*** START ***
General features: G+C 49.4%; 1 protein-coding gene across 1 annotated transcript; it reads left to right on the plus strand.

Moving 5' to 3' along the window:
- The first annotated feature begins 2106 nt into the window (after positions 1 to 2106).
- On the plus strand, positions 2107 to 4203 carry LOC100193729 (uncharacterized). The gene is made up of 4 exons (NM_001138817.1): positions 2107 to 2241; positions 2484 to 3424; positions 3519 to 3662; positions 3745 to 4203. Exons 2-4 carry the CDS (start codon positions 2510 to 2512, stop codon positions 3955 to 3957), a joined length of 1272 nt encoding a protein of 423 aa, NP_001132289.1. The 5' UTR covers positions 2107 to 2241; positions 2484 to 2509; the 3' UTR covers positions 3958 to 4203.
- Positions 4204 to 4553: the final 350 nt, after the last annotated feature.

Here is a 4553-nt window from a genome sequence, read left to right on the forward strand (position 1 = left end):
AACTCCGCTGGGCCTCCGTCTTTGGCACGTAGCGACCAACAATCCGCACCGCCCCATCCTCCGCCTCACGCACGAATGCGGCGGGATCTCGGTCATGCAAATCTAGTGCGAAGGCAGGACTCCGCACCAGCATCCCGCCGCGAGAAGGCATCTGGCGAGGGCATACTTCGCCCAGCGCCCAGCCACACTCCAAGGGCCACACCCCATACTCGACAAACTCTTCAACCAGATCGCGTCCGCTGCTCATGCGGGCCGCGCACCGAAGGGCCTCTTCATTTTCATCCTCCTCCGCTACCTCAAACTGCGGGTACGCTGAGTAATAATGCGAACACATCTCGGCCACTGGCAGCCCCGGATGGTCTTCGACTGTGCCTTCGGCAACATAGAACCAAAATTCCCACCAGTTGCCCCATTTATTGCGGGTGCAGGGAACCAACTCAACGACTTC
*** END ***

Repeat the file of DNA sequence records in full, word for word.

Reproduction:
General features: G+C 49.4%; 1 protein-coding gene across 1 annotated transcript; it reads left to right on the plus strand.

Moving 5' to 3' along the window:
- The first annotated feature begins 2106 nt into the window (after positions 1 to 2106).
- On the plus strand, positions 2107 to 4203 carry LOC100193729 (uncharacterized). The gene is made up of 4 exons (NM_001138817.1): positions 2107 to 2241; positions 2484 to 3424; positions 3519 to 3662; positions 3745 to 4203. Exons 2-4 carry the CDS (start codon positions 2510 to 2512, stop codon positions 3955 to 3957), a joined length of 1272 nt encoding a protein of 423 aa, NP_001132289.1. The 5' UTR covers positions 2107 to 2241; positions 2484 to 2509; the 3' UTR covers positions 3958 to 4203.
- Positions 4204 to 4553: the final 350 nt, after the last annotated feature.

Here is a 4553-nt window from a genome sequence, read left to right on the forward strand (position 1 = left end):
AACTCCGCTGGGCCTCCGTCTTTGGCACGTAGCGACCAACAATCCGCACCGCCCCATCCTCCGCCTCACGCACGAATGCGGCGGGATCTCGGTCATGCAAATCTAGTGCGAAGGCAGGACTCCGCACCAGCATCCCGCCGCGAGAAGGCATCTGGCGAGGGCATACTTCGCCCAGCGCCCAGCCACACTCCAAGGGCCACACCCCATACTCGACAAACTCTTCAACCAGATCGCGTCCGCTGCTCATGCGGGCCGCGCACCGAAGGGCCTCTTCATTTTCATCCTCCTCCGCTACCTCAAACTGCGGGTACGCTGAGTAATAATGCGAACACATCTCGGCCACTGGCAGCCCCGGATGGTCTTCGACTGTGCCTTCGGCAACATAGAACCAAAATTCCCACCAGTTGCCCCATTTATTGCGGGTGCAGGGAACCAACTCAACGACTTC